The Department for Education said that they will be inviting a group of schools to participate in the trialling of the new assessment this coming autumn.
The new baseline is being developed by the National Foundation for Educational Research (NFER). This organisation will also be responsible for piloting, trialling and delivering the assessment for 2 years from September 2020.
Information on the baseline is contained within new guidance for schools, called Reception baseline assessment: what schools need to know. This leaflet gives further details on what the assessment will look like and states:
‘The new reception baseline assessment will be short (approximately 20 minutes), interactive and practical, covering language and communication, early mathematics and (subject to trialling) self-regulation. It will use age-appropriate resources that children can handle and manipulate.’
It talks about how the assessment will reflect ‘familiar foundation-stage practice and encourage positive interaction between the teacher/teaching assistant and the pupil. There will be no need for children to prepare for the baseline assessment, either in a pre-school setting or at home, and in most cases pupils should not be aware that they are being assessed.’
The leaflet also states that the baseline assessment ‘should not replace the good practice of schools liaising with early years settings to gather and share information on the children starting reception’.
The assessment will provide results on what the children are capable of and where they are when they start Reception. Children will not ‘pass’ or ‘fail’ the assessment.
The assessment is intended to be appropriate for all children, including those who have English as an additional language and children with special education needs or disabilities.
However, protests against the baseline assessment are still continuing. In April, teachers at the National Education Union (NEU) conference voted for a campaign to stop the baseline and will be encouraging schools not to take part in the trialling of the assessment in September 2019.
Chief Executive of the Pre-school Learning Alliance, Neil Leitch, said, “It is incredibly frustrating that the government has chosen to push ahead with the reception baseline assessment, despite such a widespread criticism from early years and primary education professionals.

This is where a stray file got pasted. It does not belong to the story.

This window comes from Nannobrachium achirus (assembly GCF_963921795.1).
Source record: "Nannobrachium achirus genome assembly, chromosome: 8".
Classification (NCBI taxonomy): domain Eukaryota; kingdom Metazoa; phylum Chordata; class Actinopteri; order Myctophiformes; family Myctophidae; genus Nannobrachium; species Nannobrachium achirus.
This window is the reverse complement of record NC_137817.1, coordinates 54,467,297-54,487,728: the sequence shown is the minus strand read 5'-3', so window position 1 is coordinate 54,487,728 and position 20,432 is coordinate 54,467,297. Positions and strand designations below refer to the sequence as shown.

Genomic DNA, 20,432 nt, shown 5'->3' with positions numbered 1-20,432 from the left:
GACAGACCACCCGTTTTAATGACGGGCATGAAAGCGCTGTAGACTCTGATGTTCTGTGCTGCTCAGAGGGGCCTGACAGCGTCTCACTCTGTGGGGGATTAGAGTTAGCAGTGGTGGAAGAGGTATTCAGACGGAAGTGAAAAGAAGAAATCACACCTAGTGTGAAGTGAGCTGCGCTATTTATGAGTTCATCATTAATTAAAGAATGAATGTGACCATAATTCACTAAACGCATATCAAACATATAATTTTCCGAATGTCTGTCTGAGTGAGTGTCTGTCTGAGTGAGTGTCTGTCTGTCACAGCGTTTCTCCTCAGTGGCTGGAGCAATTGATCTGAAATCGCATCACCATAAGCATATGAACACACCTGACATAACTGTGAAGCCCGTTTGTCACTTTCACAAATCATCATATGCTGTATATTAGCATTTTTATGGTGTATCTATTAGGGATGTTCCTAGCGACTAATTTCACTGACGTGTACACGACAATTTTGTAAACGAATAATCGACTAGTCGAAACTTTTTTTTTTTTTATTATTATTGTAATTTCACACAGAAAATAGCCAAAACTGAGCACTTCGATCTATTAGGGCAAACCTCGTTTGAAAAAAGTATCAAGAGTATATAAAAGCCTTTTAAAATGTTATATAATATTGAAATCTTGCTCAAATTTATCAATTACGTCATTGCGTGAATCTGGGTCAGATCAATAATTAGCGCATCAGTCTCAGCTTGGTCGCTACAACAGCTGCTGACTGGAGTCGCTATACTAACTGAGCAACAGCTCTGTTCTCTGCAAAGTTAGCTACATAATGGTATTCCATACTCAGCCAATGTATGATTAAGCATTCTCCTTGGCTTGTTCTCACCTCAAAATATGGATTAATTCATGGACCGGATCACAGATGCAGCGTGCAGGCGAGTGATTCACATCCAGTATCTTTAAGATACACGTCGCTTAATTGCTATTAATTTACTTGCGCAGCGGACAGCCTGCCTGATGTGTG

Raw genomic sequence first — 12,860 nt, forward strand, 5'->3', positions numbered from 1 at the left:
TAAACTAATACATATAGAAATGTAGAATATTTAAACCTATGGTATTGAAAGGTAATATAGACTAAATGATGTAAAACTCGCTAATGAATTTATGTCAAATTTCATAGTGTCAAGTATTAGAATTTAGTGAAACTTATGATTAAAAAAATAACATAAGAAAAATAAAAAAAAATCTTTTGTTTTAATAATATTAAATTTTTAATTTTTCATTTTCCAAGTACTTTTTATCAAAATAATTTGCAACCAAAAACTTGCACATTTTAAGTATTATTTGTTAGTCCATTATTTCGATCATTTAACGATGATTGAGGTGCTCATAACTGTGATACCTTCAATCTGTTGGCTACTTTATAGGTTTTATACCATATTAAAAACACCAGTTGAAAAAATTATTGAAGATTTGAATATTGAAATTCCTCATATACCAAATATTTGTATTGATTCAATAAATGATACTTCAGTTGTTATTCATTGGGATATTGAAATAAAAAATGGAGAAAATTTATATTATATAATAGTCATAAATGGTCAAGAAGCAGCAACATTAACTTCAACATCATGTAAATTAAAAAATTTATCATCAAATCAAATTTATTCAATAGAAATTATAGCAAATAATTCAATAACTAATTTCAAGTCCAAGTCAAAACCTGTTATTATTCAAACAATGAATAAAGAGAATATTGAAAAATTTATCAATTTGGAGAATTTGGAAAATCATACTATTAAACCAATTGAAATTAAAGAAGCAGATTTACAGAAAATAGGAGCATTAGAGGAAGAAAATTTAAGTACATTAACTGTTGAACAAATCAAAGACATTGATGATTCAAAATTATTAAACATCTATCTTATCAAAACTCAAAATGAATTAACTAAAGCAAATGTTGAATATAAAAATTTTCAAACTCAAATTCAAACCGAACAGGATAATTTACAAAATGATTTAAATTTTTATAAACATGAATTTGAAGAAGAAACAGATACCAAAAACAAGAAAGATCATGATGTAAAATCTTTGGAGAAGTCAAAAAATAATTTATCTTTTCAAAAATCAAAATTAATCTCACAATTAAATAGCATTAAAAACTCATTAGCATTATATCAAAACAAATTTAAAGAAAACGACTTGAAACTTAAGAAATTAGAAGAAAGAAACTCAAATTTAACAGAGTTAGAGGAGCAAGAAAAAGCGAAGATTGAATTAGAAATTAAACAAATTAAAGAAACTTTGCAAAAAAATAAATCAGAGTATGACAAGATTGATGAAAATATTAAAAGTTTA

“We are clear that while effective assessment is undoubtedly an important part of early education, a baseline assessment proposed by the government, which focused predominantly on narrow, easy-to-measure skills, is not the right approach.
“What’s more, the fact that the guidance document states that in the ‘most’ – but, by implication, not all – cases children won’t be aware they are being assessed, and that “most’ children with SEND or speaking EAL will be able to be included in these assessments is far from reassuring.
“Rather than pushing ahead with such a fundamentally flawed initiative, Government should listen to the concerns of those early years practitioners and reception teachers who know and understand how young children learn and develop, and ensure that any changes to early assessments are focused on meeting the needs of children – not just making it easier to judge and rank schools.”
The national charity Early Education said that schools should think carefully before volunteering to take part in the pilots as they believe the proposals remain fundamentally flawed.
A statement said, “The tests will require at least 20 minutes of teacher/teaching assistant time per child to administer in the early weeks of a child first term at school, disrupting normal routines and taking up better spent helping children to settle into school and continue their learning.
“The test has not been designed to benefit the children tested, their teachers or parents. The leaflet says ‘The results of the assessment will not be used by Government to track or label individual pupils…As we develop and trial the baseline assessment, we will explore whether any information it produces should be shared with schools and parents.’
“This demonstrates the inherent contradiction between DfE’s recognition of the danger of such a flawed test being used to make claims about individual children’s learning, and the likelihood that parents will expect to have access to their children’s results.”
A national pilot of the baseline is expected to be rolled out in the 2019-2020 academic year, with the aim that it will be rolled out to all schools in England the following academic year.